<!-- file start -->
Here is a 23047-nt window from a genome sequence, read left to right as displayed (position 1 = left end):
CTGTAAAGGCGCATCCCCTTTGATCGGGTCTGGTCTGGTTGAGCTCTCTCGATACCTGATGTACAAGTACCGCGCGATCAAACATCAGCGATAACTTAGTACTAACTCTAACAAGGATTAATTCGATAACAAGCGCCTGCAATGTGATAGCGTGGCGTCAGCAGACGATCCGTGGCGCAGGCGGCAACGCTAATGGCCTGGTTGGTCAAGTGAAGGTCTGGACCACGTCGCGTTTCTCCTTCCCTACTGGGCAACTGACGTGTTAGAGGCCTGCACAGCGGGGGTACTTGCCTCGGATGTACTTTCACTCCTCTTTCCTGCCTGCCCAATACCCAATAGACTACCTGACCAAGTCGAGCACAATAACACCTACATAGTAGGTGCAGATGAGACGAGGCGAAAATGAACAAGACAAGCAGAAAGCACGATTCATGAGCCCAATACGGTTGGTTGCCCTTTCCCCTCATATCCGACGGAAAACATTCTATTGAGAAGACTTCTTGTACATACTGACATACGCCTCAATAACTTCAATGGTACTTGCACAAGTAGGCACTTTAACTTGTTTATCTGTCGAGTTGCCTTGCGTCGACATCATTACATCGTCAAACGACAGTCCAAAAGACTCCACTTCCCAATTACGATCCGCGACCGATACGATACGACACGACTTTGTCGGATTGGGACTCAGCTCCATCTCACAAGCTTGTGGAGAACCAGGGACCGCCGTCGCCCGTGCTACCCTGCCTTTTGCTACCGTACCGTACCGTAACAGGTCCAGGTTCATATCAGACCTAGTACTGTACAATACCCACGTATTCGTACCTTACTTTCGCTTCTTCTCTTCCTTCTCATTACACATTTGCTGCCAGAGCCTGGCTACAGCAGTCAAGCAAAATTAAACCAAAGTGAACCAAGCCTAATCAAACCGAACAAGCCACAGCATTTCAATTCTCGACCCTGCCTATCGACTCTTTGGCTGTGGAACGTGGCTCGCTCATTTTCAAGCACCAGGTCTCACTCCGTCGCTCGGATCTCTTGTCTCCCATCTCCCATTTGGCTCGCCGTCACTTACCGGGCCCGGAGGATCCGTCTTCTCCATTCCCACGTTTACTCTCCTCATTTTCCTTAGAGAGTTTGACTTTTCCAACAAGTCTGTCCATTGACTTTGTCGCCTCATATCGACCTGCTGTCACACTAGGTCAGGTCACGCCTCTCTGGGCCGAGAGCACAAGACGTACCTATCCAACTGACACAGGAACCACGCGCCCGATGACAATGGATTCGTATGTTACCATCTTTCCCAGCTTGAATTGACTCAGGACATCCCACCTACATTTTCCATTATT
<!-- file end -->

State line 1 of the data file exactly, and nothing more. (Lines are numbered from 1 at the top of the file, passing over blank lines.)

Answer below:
Here is a 23047-nt window from a genome sequence, read left to right as displayed (position 1 = left end):